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By now, you’ve heard about Michael Bloomberg’s $1.8 billion gift to his alma mater, Johns Hopkins University, to help low-income and moderate-income students attend the university without having to worry about cost or debt.
By now you’ve probably also heard criticisms of the donation, which is the largest ever to a higher ed institution.
Bloomberg laid out his thinking in a piece in the New York Times. “When colleges review applications, all but a few consider a student’s ability to pay,” he wrote. “As a result, high-achieving applicants from low- and middle-income families are routinely denied seats that are saved for students whose families have deeper pockets. This hurts the son of a farmer in Nebraska as much as the daughter of a working mother in Detroit.”
The criticisms leveled against the gift have followed several paths: There are better ways to spend $1.8 billion. The gift won’t make a huge difference at Hopkins. And even if it did, only a relatively few amount of students will benefit. (Vox’s Dylan Matthews went so far as to call it a “tragedy.”)
Supporters and critics do share one thing in common, however. Few have asked the two questions that underpin the entire discussion of mobility, access, and the student loan crisis: Why is college so expensive in the first place, and what can donors—many of whom, through their support of capital projects, are complicit in contributing to rising costs—do to change it?
By asking alumni to follow his lead and to give more for financial aid, Bloomberg addresses these issues, albeit indirectly. This is a good start, but donors’ long-term impact will be limited if tuition continues to rise.
There’s a lot to unpack here, so let’s start with basics, namely, the stark financial and demographic realities underpinning Bloomberg’s commitment.
The Data Behind the Gift
Citing a 2017 New York Times study looking at diversity and student outcomes at some of the nation’s most elite schools, Bloomberg pointed out that “at dozens of America’s elite colleges, more students came from the top 1 percent of the income scale than from the entire bottom 60 percent of that scale—even though many of those lower-income students have the qualifications to get in.”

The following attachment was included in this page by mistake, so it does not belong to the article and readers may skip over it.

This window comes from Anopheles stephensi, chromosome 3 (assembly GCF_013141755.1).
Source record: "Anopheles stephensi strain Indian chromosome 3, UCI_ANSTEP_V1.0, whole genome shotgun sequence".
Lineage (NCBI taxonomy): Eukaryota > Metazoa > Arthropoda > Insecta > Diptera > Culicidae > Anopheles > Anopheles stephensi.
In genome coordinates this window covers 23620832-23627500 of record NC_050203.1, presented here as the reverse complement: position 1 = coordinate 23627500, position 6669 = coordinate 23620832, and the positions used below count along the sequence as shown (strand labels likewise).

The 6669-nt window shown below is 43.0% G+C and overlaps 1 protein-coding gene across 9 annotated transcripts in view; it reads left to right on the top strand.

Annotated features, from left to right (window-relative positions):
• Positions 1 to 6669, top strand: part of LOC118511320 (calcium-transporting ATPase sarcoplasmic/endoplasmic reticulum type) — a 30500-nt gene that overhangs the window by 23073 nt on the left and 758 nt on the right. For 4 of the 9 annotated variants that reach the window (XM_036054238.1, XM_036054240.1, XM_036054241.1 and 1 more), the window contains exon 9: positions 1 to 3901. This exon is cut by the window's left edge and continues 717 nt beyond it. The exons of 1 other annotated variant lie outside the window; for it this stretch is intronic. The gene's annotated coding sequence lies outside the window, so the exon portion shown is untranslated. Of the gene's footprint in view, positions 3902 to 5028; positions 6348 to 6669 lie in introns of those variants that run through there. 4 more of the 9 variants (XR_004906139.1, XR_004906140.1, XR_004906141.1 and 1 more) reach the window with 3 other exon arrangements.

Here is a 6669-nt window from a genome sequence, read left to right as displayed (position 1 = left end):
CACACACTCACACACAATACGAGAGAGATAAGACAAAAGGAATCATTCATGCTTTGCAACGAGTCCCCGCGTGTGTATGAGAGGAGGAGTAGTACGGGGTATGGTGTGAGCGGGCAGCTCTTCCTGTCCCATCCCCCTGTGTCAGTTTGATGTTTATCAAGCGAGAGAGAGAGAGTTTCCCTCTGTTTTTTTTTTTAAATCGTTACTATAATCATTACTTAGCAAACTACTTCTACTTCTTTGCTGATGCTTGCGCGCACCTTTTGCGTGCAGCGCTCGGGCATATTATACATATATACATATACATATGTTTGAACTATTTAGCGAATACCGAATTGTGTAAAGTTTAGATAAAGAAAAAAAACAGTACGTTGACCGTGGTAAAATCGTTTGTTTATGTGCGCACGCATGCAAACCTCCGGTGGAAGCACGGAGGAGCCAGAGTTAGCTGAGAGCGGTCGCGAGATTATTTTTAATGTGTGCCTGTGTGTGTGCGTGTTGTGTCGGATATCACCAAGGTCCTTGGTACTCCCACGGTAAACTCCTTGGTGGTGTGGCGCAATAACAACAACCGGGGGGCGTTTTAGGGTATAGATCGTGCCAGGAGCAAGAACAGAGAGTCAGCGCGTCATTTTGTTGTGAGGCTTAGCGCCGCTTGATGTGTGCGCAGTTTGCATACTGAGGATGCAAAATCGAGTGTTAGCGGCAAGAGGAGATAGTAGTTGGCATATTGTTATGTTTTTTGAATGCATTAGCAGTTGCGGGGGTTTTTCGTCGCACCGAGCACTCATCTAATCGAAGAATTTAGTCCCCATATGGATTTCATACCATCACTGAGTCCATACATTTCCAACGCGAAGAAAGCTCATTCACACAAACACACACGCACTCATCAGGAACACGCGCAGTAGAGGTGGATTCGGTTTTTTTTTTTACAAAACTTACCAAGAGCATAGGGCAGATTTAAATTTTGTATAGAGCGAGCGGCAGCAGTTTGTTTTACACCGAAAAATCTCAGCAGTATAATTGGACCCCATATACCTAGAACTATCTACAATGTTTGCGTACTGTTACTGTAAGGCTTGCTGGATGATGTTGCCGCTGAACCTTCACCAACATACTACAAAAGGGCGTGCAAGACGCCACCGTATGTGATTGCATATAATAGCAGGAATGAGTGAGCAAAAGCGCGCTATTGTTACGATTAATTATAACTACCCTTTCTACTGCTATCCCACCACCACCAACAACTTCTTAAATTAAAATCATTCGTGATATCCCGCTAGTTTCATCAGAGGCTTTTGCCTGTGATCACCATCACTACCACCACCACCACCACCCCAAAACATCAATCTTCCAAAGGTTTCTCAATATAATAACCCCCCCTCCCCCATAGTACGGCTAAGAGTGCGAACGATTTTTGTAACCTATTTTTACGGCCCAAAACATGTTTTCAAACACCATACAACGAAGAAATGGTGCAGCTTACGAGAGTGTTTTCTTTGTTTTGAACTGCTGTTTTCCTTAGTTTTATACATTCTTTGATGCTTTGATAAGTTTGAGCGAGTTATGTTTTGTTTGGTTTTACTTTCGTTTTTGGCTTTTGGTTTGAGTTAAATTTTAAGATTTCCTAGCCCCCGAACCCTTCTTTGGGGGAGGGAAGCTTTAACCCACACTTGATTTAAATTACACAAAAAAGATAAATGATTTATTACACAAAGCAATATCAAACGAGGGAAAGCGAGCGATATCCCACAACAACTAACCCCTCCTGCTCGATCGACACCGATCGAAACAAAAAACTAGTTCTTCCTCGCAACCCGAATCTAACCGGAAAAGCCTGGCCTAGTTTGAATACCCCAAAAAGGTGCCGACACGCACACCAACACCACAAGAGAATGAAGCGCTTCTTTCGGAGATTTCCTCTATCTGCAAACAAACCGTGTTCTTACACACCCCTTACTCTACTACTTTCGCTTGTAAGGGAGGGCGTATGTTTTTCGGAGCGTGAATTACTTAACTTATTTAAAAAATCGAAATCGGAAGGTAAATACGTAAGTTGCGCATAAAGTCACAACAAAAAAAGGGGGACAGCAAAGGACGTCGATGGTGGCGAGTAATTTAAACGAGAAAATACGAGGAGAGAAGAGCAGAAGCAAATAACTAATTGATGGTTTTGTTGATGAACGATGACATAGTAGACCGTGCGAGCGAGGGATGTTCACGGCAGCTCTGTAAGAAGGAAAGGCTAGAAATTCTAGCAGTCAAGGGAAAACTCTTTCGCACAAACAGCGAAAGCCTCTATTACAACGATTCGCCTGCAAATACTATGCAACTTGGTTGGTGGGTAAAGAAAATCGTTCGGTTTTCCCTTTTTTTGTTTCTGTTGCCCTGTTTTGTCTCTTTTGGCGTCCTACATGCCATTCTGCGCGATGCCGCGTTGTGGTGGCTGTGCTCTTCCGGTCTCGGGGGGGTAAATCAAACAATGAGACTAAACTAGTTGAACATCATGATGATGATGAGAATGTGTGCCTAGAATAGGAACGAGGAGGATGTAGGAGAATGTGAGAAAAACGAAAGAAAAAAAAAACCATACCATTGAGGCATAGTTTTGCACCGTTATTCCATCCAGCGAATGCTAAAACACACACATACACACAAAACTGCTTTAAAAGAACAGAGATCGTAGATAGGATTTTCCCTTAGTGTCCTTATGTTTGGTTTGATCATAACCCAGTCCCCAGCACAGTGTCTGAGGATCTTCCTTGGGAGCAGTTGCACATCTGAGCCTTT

Meanwhile, a closer look at the data pertaining to Johns Hopkins University students reveals two applicable data points. First, 72 percent of Johns Hopkins students hailed from the top 20 percent income bracket, defined as families who made about $110,000 or more per year. (The median family income of a student from John Hopkins was $177,300, placing it 29th out of 65 elite colleges.)
And second, only 2.9 percent of Johns Hopkins students came from families who made about $20,000 or less per year.
The cost of attending Johns Hopkins for the current academic year, including tuition, room and board and books, is $72,566. Forty-four percent of students graduate with student loan debt, averaging more than $24,000.
As to why the data looks the way it does, Johns Hopkins, according to president Ronald Joel Daniels, has had trouble attracting low- to middle-income students because its dedicated financial aid endowment “was simply too small”—small, mind you, being a relative term: Hopkins’ “Rising to the Challenge” capital campaign wrapped up in October having raised $6.015 billion, $610 million of which went to student financial aid.
The university’s endowment stands at roughly $3.38 billion.
Compounding matters, maximum federal Pell Grant provides $6,095 a year for students in need, less than a tenth of what many elite private schools charge for tuition, fees, and room and board.
These factors helped to shape Hopkins’ top-heavy admissions approach—and as the Times’ study shows, it’s obviously not alone. According to Robert Kelchen, a professor at Seton Hall University’s Department of Education, elite schools “are all going after a fairly small pool of students who are high achieving and high income and able to pay much of their own way to college.”
The “Ideal” of Accessibility
Bloomberg has focused on directing low- to middle-income kids towards elite schools for quite some time.
Two years ago, his foundation provided support for the American Talent Initiative, which seeks to expand the number of high-achieving low- and moderate-income students in the nation’s most prestigious public and private colleges by 50,000 by the year 2025.
And earlier this year, while laying out his education priorities, he called attention to his support for College Point, which has already matched 40,000 students with college counselors through texting, video chat, phone calls, and emails. The plan here is to reach half of the country’s high-performing, low-income high school students by 2020.